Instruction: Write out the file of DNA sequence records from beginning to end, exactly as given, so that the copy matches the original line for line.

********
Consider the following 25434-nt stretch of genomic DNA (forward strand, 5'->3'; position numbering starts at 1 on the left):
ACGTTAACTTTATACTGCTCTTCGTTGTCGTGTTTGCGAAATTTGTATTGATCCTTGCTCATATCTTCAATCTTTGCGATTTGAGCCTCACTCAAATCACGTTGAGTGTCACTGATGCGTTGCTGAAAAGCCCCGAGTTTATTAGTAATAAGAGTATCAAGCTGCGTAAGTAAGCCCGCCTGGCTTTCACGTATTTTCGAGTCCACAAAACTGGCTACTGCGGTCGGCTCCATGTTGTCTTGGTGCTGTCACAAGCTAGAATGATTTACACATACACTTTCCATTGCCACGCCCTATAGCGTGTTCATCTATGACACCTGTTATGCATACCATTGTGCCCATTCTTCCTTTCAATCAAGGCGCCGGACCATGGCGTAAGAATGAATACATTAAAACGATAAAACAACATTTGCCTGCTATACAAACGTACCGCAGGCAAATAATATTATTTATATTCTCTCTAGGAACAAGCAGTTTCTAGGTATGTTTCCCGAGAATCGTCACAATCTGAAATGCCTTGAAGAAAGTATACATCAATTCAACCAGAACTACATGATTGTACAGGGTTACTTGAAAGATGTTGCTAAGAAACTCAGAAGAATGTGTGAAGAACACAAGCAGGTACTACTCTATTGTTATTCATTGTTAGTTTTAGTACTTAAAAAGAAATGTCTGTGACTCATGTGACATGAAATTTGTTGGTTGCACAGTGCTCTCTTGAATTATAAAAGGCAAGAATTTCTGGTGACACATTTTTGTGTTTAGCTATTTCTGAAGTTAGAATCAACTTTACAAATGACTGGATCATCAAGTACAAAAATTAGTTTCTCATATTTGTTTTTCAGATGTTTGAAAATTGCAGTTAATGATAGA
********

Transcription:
Consider the following 25434-nt stretch of genomic DNA (forward strand, 5'->3'; position numbering starts at 1 on the left):
ACGTTAACTTTATACTGCTCTTCGTTGTCGTGTTTGCGAAATTTGTATTGATCCTTGCTCATATCTTCAATCTTTGCGATTTGAGCCTCACTCAAATCACGTTGAGTGTCACTGATGCGTTGCTGAAAAGCCCCGAGTTTATTAGTAATAAGAGTATCAAGCTGCGTAAGTAAGCCCGCCTGGCTTTCACGTATTTTCGAGTCCACAAAACTGGCTACTGCGGTCGGCTCCATGTTGTCTTGGTGCTGTCACAAGCTAGAATGATTTACACATACACTTTCCATTGCCACGCCCTATAGCGTGTTCATCTATGACACCTGTTATGCATACCATTGTGCCCATTCTTCCTTTCAATCAAGGCGCCGGACCATGGCGTAAGAATGAATACATTAAAACGATAAAACAACATTTGCCTGCTATACAAACGTACCGCAGGCAAATAATATTATTTATATTCTCTCTAGGAACAAGCAGTTTCTAGGTATGTTTCCCGAGAATCGTCACAATCTGAAATGCCTTGAAGAAAGTATACATCAATTCAACCAGAACTACATGATTGTACAGGGTTACTTGAAAGATGTTGCTAAGAAACTCAGAAGAATGTGTGAAGAACACAAGCAGGTACTACTCTATTGTTATTCATTGTTAGTTTTAGTACTTAAAAAGAAATGTCTGTGACTCATGTGACATGAAATTTGTTGGTTGCACAGTGCTCTCTTGAATTATAAAAGGCAAGAATTTCTGGTGACACATTTTTGTGTTTAGCTATTTCTGAAGTTAGAATCAACTTTACAAATGACTGGATCATCAAGTACAAAAATTAGTTTCTCATATTTGTTTTTCAGATGTTTGAAAATTGCAGTTAATGATAGA